As a lover of imported cheeses you probably already know that a distinct and pungent odor is both nothing to be afraid of and often the mark of an exceptionally hand-crafted cheese!
But did you ever wonder just where that aroma comes from? A cheese’s smell directly correlates to the mold or bacteria used to age it and form its rind. And it’s the washed-rind family of cheeses that wins first prize in the deliciously stinky cheese competition! During the aging process, the rinds of these cheeses are rinsed with anything from salt water to brandy, wine, beer or even pear cider. This helps inhibit mold and also encourages the growth of friendly bacteria.
The bacteria, Brevibacterium linens, is what gives the rind its aroma; it just so happens that B. linens is also the very same bacteria responsible for giving sweaty gym socks their distinct aroma (so no you’re not crazy!)
Washed rind cheese with a high moisture content gets broken down by these bacteria, resulting in a creamy-centered cheese that becomes oozier with age. The telltale signs of a high moisture washed rind cheese includes a moist or sticky exterior, some variety of reddish-orange rind, strong aromas, but a mild buttery and runny interior.
By comparison, low moisture washed rind cheese (like Gruyère and others traditionally made in the Swiss and French Alps) can have more of a barnyard smell, become firmer and drier as they age, and can be grated.
In addition to washed-rind cheeses, many blue veined cheeses have their own uniquely funky aroma thanks to their intentionally developed bacteria.
Ready to get funky? Of course you are! Meet our Fab Four:
This soft, French, cow’s milk cheese might be the most famous of the funky cheeses. (There’s even an urban legend that it’s been banned from eating on the Metro in Paris!) An absolute must-try, Epoisses is actually a French word meaning “completely worth the effort”! Sold in round boxes to contain the oozing, Epoisses has a sticky orange exterior and amazingly creamy runny center when ripe. It is traditionally washed in a local Pomace Brandy called Marc de Bourgogne and aged for around six weeks. Fun fact: this very special cheese was nearly extinct following both World Wars until it was brought back by local cheesemakers in the 1950’s. While it may seem intimidating at first scent, you’ll be rewarded by its rich, creamy, mild flavor.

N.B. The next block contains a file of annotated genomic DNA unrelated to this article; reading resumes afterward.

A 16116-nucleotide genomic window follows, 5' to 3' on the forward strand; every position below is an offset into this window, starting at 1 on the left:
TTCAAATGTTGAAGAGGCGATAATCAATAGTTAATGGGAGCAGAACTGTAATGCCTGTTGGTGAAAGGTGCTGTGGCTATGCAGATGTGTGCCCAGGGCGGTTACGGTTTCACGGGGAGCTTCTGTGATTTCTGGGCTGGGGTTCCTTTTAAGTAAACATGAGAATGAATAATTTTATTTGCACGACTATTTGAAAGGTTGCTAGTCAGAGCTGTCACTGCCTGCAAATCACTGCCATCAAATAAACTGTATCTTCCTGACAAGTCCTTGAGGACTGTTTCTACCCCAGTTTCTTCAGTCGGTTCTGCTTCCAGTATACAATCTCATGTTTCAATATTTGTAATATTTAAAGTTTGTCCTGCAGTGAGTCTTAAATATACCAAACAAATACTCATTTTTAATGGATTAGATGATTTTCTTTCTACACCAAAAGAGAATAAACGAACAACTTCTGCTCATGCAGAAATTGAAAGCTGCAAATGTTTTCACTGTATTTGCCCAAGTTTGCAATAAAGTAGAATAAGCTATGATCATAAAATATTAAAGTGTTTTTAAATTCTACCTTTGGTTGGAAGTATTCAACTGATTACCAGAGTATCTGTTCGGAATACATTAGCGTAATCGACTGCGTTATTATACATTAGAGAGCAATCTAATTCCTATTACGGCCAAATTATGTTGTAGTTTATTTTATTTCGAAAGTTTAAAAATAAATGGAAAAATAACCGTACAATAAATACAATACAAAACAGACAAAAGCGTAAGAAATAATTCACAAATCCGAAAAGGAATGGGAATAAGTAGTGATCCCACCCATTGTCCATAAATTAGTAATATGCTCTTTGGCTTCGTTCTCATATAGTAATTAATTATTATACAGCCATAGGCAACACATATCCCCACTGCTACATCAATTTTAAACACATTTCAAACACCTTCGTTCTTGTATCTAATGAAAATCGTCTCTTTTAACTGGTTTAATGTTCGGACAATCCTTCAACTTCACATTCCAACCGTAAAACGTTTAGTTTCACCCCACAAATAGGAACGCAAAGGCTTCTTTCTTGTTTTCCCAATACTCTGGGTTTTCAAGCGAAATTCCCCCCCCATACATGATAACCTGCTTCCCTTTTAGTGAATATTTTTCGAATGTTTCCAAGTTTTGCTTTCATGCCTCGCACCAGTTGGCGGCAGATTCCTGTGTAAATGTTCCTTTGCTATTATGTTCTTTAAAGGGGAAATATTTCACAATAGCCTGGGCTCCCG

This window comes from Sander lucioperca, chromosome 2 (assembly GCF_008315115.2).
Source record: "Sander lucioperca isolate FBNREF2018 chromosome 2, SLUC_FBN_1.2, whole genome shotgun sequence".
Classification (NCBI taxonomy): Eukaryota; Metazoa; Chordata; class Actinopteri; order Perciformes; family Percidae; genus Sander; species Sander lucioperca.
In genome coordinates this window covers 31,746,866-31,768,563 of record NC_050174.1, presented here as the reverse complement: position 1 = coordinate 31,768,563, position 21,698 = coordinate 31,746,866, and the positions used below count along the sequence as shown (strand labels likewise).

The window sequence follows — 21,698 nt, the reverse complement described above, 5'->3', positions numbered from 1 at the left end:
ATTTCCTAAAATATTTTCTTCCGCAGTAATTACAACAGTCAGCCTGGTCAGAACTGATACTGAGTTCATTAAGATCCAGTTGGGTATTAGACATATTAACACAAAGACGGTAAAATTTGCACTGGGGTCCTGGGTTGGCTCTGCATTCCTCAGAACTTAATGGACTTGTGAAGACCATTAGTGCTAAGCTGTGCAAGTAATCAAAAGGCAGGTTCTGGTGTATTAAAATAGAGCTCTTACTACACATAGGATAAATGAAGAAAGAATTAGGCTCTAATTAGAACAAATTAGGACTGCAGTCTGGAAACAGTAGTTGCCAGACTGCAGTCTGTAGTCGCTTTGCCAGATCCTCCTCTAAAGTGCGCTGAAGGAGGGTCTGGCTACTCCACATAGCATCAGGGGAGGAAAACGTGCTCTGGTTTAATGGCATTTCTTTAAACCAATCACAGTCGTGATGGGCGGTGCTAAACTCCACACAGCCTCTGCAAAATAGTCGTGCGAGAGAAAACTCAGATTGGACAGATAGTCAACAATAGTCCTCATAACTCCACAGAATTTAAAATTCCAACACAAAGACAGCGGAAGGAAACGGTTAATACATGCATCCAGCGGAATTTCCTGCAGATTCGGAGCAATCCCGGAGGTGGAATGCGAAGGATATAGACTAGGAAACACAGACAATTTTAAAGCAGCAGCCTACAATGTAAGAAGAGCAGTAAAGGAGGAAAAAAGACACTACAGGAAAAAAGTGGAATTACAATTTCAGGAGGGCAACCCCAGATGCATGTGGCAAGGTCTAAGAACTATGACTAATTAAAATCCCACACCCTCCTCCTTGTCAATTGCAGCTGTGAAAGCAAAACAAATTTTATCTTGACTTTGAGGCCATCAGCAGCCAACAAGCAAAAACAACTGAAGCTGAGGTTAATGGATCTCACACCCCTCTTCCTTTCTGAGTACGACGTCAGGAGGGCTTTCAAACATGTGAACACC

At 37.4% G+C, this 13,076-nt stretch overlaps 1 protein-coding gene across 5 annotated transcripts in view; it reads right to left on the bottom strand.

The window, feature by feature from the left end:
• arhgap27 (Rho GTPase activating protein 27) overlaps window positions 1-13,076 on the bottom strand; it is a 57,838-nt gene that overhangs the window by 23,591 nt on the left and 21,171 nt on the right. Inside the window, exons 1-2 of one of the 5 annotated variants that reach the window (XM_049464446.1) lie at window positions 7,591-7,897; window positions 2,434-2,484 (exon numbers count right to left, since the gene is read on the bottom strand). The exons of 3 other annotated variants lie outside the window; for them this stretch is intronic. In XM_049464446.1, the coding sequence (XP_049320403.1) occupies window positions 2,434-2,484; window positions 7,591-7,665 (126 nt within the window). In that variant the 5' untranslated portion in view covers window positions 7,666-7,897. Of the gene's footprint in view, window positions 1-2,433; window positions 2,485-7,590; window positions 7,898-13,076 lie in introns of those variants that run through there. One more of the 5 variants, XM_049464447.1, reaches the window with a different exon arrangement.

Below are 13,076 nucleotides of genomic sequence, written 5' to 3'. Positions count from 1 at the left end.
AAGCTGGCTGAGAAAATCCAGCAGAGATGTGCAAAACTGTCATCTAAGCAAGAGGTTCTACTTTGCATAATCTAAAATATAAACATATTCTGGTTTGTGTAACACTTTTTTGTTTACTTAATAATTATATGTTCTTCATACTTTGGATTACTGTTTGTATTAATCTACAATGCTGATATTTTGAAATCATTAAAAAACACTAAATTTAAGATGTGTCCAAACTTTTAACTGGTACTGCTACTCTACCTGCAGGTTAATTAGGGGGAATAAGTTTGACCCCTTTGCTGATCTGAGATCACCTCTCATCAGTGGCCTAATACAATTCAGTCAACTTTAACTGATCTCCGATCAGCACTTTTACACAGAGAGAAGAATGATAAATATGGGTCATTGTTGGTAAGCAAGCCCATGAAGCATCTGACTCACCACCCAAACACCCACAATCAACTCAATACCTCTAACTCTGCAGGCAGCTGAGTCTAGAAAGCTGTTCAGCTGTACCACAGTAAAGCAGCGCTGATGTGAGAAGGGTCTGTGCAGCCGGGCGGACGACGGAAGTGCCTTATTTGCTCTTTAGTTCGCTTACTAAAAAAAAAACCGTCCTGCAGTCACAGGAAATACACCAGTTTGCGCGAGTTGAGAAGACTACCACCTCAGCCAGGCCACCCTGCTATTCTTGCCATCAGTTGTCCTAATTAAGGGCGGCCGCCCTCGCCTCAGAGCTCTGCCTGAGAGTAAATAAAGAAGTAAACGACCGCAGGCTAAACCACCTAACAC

This classic DOP protected washed rind cheese from Italy is aged in caves and might be one of the most approachable of our funky bunch. It has a yeasty quality vs an aggressive scent with a buttery and full flavored taste that works well in cooking too. Try it in our recipe for Creamy Polenta with Taleggio and Mushroom Ragu, to top steak sandwiches, or on your next cheeseboard.
A supremely stinky, semi-soft cow’s milk cheese that originated in Belgium and is often made in Germany too. While it smells strong, this pale orange-rinded cheese’s rich buttery flavor is surprisingly mild due to pasteurization. It’s often enjoyed in thick slabs on top of dark bread with shaved raw onion. Learn more about Limburger here!
4) Pont l’Evêque
This French, washed rind, cow’s milk cheese is produced in Normandy with a distinct aroma that combines moldy cellars, barnyard animals and meaty bacon! Despite it’s uniquely strong scent it has a creamy, super mild flavor that pairs well with cider or a sweet white wine.
Bonus Blue! Roquefort
This sheep’s-milk cheese from southern France, often ranks among the strongest blues, so it’s an honorary member of our fabulous funky list! One of the oldest known cheeses, Roquefort was reportedly the favorite cheese of the emperor Charlemagne, and in France it is referred to as “the cheese of kings and popes”. Roquefort is noted for its sharp, tangy, salty flavor and its semi-soft, rich, creamy texture. It’s classically used for dressings, crumbled on salads or enjoyed over seared steaks.
Want to learn more about funky cheesemaking techniques? Check out our pieces All About Aging and All About Blue.